Saturday, March 16, 2013
The other day I caught him trying to crawl.
He didn't get the memo...
...that I need him to be teensy and tiny and immobile - at least until I get my act together.
Sooooooo...I'm thinking in about 15 years?
On an unrelated note: I could kiss those cheeks all day long.
Tuesday, March 12, 2013
It's been awhile.
Blame it on being busy, unmotivated, the weather being too nice (luckily THAT'S over). The thing about taking an unplanned hiatus is that you find it so overwhelming to get back into what was so easy at one time. This includes writing, as so many other things - art, photography, cooking, letter correspondence, etc.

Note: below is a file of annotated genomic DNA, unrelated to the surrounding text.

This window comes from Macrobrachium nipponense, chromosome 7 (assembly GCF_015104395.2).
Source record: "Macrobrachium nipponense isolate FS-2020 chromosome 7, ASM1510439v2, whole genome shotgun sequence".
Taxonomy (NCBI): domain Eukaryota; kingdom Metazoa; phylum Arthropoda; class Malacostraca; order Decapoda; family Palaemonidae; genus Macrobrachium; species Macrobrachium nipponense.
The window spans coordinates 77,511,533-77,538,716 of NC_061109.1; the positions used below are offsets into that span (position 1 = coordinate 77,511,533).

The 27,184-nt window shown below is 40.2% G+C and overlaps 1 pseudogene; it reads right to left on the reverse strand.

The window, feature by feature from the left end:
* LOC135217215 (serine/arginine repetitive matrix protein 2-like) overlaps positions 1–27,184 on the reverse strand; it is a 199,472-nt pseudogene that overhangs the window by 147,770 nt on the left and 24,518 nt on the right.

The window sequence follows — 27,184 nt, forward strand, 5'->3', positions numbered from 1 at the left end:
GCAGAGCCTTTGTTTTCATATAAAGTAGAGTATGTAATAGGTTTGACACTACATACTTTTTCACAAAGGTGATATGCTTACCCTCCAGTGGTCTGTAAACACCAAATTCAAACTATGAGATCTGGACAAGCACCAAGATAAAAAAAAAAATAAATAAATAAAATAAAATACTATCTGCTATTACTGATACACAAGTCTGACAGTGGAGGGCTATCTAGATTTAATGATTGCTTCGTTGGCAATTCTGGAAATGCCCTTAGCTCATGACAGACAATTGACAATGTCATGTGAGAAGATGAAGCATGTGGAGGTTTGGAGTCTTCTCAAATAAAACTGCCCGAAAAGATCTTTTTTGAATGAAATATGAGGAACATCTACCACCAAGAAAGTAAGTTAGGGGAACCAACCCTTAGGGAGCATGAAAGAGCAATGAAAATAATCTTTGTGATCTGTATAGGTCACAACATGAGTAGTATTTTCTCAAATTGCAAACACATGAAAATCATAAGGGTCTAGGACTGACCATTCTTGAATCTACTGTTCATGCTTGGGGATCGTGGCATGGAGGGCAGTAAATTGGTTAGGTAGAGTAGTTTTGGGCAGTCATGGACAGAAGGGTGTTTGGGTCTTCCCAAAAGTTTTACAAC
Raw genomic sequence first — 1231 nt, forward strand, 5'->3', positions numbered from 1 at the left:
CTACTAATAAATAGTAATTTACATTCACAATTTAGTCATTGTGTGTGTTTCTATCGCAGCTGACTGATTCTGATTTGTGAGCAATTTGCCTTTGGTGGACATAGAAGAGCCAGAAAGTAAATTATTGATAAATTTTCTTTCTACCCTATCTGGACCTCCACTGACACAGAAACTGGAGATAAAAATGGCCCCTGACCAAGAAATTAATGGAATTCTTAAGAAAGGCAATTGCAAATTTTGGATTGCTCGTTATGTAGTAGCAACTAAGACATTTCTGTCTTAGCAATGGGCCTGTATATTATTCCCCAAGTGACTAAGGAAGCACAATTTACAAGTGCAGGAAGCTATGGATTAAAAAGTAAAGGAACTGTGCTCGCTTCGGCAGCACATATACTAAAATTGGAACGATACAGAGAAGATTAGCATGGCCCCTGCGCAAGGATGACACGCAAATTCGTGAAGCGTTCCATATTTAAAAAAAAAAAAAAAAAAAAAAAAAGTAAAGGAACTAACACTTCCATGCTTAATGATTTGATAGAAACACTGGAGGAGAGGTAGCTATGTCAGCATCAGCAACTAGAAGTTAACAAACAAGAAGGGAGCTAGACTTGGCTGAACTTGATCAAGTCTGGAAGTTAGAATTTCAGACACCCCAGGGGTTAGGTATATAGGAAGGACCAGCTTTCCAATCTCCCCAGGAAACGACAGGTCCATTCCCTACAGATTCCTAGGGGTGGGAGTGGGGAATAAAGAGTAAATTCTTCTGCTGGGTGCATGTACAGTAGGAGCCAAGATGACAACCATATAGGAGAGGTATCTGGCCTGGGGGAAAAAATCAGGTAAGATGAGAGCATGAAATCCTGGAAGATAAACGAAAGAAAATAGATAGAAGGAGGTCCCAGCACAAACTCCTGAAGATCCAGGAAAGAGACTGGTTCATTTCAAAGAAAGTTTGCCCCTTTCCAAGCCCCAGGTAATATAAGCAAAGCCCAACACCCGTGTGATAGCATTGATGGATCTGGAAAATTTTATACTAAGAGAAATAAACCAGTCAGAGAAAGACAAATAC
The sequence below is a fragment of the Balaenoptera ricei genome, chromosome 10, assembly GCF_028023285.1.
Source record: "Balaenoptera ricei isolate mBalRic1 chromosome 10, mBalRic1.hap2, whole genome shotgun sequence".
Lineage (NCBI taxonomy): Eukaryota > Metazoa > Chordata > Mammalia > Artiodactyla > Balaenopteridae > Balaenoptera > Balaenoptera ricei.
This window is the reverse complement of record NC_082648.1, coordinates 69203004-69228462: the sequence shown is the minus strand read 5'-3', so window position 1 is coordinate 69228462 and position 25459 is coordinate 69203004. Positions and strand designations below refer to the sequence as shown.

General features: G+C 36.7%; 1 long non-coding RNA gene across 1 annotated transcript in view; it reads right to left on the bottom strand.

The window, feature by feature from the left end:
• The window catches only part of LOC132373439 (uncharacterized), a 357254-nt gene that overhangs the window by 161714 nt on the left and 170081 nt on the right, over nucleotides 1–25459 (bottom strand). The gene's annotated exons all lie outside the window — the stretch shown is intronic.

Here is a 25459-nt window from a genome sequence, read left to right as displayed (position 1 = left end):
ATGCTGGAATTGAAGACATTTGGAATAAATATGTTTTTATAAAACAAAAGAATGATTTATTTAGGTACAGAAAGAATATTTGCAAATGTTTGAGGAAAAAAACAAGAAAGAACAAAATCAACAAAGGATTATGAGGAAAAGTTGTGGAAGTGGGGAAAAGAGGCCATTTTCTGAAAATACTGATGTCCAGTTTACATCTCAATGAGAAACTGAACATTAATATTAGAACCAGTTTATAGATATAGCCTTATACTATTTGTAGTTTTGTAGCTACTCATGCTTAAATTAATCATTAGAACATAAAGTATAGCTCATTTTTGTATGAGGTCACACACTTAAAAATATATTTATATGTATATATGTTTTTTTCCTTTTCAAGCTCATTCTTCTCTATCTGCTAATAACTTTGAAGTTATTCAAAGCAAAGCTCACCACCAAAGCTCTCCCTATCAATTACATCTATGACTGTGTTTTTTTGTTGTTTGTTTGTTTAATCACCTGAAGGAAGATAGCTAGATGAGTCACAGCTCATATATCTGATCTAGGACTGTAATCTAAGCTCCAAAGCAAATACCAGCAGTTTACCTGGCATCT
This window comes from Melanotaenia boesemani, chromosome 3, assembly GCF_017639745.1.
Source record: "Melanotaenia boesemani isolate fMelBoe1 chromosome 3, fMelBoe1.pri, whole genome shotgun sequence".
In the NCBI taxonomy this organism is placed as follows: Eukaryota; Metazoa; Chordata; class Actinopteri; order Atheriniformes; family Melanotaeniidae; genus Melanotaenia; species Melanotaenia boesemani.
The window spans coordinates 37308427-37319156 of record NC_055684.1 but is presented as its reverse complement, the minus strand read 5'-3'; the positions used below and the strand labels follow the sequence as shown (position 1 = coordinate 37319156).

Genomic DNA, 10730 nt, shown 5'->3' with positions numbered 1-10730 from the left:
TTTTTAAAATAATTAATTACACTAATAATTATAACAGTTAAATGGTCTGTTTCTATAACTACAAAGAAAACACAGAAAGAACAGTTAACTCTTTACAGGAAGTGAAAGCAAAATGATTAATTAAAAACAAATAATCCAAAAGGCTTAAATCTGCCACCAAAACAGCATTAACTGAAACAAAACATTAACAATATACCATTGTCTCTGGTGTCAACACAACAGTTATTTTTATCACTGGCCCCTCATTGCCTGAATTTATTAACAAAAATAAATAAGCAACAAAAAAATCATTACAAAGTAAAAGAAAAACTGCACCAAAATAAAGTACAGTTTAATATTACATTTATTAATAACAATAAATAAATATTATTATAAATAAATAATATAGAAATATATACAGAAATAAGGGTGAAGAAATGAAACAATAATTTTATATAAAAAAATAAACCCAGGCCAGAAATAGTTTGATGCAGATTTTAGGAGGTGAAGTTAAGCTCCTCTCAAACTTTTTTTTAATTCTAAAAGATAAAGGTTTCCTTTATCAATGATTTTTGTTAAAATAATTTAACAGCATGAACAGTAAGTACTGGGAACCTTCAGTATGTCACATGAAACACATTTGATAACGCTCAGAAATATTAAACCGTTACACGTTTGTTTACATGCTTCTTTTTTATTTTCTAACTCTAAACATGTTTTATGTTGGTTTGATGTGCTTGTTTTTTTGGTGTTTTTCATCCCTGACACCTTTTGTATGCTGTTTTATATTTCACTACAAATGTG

So instead I'm going to do myself a favor and begin with a simple prompt, because we all need little boost to do hard things sometimes.
If you could do anything, what would you do today?
Breakfast with my college friends. I would tell them how much I miss them and how much I've changed - the things I can't tell them over email. We would laugh and laugh and laugh at nothing, but at everything. I would touch Audra's pregnant belly. We would listen and oogle over baby pictures, new houses, and new adventures. I would get waffles, because I think I forget what those taste like.
I'd buy new jeans - ones that don't have holes where my thighs rub together constantly. I would bring my friends Steph and Dawn with me because they are marathon shoppers and "yes" people. I would also consider new shoes that don't have holes in the soles, and look great with my new jeans. We would get coffees and Auntie Annes, even though Steph is eating paleo...since I can do anything, I would make Auntie Annes have paleo pretzels.